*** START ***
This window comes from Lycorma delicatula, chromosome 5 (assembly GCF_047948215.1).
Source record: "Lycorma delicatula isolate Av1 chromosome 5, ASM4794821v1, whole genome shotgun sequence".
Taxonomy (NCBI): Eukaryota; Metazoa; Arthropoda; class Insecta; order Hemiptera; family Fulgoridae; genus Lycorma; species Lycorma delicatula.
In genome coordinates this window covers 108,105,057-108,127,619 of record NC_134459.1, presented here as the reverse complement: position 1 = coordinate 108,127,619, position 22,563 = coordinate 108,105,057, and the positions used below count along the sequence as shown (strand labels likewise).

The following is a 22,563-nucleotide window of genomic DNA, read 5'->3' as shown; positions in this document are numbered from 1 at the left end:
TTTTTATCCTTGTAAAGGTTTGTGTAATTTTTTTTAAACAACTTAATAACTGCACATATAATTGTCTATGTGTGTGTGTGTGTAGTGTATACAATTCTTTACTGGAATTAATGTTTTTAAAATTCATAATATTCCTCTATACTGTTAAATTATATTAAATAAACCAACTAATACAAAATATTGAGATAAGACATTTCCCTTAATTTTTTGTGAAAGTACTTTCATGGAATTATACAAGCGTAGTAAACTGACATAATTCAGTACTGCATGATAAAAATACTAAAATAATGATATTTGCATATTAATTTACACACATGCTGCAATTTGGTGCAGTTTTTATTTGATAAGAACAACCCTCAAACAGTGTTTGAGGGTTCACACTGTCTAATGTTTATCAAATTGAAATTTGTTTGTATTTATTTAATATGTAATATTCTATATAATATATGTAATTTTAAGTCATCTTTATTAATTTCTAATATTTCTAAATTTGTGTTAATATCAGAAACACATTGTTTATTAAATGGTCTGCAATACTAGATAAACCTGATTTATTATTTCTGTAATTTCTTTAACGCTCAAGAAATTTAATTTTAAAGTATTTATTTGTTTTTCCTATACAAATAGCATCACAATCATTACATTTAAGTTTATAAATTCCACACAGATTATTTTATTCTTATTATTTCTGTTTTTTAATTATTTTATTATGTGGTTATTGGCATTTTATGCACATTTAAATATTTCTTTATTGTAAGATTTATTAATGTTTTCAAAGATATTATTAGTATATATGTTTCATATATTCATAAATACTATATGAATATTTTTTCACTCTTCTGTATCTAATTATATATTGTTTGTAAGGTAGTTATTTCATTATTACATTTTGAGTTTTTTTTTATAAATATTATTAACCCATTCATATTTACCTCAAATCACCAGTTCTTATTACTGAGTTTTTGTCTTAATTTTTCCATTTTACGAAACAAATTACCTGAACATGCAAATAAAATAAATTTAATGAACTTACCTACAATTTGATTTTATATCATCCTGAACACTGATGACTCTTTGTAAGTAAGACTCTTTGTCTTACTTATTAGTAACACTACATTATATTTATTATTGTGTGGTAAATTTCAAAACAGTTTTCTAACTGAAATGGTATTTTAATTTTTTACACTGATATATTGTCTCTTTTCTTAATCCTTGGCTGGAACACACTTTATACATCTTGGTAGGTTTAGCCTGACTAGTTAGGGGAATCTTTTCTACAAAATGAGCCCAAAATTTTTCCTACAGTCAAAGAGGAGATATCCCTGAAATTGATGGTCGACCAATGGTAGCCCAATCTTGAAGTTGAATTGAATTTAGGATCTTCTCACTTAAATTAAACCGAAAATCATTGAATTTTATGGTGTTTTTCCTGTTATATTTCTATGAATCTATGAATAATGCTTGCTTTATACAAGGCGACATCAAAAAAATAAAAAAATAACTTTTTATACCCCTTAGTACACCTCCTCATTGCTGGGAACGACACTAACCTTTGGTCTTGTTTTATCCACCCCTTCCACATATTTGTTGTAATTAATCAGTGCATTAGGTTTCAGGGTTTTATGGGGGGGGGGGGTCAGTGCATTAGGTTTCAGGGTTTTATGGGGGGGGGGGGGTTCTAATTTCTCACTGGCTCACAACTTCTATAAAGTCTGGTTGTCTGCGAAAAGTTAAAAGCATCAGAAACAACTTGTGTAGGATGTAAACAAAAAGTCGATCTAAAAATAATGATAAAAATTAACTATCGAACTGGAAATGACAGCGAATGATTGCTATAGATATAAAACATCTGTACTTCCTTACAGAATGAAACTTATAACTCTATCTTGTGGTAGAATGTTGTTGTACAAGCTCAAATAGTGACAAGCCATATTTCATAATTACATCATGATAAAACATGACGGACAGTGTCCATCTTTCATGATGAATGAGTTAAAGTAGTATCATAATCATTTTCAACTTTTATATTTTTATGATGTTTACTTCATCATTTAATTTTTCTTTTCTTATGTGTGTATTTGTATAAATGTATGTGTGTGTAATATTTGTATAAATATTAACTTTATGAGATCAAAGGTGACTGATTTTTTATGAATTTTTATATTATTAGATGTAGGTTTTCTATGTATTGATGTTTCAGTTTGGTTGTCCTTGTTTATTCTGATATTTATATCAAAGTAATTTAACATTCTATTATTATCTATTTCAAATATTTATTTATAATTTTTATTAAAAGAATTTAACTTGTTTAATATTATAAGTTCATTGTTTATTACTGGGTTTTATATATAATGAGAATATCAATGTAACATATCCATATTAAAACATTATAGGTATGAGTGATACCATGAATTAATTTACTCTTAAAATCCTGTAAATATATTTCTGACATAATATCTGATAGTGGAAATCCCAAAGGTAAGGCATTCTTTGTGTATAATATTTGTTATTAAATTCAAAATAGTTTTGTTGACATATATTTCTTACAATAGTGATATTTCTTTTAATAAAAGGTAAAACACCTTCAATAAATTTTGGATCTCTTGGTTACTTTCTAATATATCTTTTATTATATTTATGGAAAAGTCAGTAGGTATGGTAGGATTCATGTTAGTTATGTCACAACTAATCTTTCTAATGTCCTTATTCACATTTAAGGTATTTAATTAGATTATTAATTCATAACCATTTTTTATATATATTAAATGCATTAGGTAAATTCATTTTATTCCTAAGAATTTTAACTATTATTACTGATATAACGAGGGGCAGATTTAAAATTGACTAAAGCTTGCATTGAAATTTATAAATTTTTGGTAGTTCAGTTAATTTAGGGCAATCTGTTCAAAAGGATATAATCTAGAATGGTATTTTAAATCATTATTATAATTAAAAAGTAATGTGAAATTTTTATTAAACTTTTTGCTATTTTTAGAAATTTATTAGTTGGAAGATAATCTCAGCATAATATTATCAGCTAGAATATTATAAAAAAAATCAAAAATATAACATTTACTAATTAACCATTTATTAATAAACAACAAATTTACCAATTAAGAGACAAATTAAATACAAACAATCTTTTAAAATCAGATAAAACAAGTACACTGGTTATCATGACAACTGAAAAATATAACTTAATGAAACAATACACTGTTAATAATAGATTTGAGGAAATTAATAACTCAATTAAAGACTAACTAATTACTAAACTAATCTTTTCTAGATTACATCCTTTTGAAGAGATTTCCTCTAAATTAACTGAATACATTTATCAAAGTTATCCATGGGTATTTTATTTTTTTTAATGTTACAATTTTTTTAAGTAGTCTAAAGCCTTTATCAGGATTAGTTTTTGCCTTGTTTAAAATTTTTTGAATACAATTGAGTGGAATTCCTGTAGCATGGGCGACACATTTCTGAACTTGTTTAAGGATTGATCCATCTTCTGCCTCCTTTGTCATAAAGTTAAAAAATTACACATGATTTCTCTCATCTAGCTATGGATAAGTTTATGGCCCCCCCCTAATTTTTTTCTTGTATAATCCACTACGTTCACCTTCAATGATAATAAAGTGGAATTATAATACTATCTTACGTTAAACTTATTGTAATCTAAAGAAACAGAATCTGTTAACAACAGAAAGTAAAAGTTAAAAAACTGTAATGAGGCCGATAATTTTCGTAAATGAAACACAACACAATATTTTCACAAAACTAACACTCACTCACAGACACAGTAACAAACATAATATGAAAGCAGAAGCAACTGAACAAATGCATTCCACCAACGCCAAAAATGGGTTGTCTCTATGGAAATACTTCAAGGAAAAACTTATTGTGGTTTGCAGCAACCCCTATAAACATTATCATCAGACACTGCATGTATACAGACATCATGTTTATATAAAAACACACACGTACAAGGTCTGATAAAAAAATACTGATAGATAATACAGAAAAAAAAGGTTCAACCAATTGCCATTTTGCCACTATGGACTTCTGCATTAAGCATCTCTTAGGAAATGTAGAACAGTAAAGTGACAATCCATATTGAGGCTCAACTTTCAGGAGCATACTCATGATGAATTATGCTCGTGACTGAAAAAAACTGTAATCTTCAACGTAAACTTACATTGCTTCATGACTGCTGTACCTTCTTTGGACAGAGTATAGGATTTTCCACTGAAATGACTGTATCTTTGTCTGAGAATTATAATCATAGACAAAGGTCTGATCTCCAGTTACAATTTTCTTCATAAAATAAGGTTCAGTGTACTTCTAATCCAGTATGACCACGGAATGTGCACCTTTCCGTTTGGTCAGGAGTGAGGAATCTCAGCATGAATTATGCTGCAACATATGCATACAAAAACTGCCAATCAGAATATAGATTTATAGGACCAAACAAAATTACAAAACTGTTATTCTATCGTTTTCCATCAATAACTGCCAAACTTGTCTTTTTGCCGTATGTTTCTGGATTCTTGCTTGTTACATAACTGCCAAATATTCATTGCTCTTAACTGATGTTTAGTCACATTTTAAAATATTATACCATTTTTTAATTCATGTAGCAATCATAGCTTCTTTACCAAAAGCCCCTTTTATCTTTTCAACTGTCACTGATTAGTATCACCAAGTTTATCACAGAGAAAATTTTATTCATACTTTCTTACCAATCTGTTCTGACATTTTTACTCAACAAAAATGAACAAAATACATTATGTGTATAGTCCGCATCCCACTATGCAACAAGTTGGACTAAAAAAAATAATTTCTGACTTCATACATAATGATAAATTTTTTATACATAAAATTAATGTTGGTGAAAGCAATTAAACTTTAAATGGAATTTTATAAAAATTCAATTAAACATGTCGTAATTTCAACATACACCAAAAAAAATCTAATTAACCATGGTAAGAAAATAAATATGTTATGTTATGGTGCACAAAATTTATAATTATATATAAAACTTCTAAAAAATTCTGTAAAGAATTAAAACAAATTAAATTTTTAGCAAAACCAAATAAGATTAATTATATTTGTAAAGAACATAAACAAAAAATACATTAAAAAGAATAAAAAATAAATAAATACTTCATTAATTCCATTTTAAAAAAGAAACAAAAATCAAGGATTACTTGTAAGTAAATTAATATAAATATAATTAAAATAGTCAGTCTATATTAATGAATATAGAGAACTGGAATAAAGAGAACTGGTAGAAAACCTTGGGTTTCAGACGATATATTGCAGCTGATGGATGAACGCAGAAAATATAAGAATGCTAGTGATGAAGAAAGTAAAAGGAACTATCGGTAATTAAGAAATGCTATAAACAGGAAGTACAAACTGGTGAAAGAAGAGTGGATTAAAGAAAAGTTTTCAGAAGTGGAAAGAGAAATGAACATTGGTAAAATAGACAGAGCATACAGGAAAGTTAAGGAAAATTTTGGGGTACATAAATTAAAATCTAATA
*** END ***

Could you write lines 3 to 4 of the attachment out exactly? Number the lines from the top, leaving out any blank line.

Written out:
Taxonomy (NCBI): Eukaryota; Metazoa; Arthropoda; class Insecta; order Hemiptera; family Fulgoridae; genus Lycorma; species Lycorma delicatula.
In genome coordinates this window covers 108,105,057-108,127,619 of record NC_134459.1, presented here as the reverse complement: position 1 = coordinate 108,127,619, position 22,563 = coordinate 108,105,057, and the positions used below count along the sequence as shown (strand labels likewise).